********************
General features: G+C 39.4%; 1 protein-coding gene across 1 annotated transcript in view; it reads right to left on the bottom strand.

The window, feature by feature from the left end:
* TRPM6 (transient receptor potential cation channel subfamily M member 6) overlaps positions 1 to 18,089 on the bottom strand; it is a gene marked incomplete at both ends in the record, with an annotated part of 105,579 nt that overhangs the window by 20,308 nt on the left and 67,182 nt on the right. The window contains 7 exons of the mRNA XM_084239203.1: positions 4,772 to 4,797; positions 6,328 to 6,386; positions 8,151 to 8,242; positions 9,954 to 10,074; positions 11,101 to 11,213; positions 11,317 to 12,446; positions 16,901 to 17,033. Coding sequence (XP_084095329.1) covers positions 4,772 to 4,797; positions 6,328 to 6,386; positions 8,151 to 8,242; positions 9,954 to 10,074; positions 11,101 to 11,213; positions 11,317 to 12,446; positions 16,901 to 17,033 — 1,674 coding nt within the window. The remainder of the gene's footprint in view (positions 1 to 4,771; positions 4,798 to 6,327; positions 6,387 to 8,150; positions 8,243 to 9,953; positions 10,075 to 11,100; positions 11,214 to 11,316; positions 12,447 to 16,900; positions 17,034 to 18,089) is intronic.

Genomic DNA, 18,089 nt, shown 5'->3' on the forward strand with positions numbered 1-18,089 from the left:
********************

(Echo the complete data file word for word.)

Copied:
General features: G+C 39.4%; 1 protein-coding gene across 1 annotated transcript in view; it reads right to left on the bottom strand.

The window, feature by feature from the left end:
* TRPM6 (transient receptor potential cation channel subfamily M member 6) overlaps positions 1 to 18,089 on the bottom strand; it is a gene marked incomplete at both ends in the record, with an annotated part of 105,579 nt that overhangs the window by 20,308 nt on the left and 67,182 nt on the right. The window contains 7 exons of the mRNA XM_084239203.1: positions 4,772 to 4,797; positions 6,328 to 6,386; positions 8,151 to 8,242; positions 9,954 to 10,074; positions 11,101 to 11,213; positions 11,317 to 12,446; positions 16,901 to 17,033. Coding sequence (XP_084095329.1) covers positions 4,772 to 4,797; positions 6,328 to 6,386; positions 8,151 to 8,242; positions 9,954 to 10,074; positions 11,101 to 11,213; positions 11,317 to 12,446; positions 16,901 to 17,033 — 1,674 coding nt within the window. The remainder of the gene's footprint in view (positions 1 to 4,771; positions 4,798 to 6,327; positions 6,387 to 8,150; positions 8,243 to 9,953; positions 10,075 to 11,100; positions 11,214 to 11,316; positions 12,447 to 16,900; positions 17,034 to 18,089) is intronic.

Genomic DNA, 18,089 nt, shown 5'->3' on the forward strand with positions numbered 1-18,089 from the left: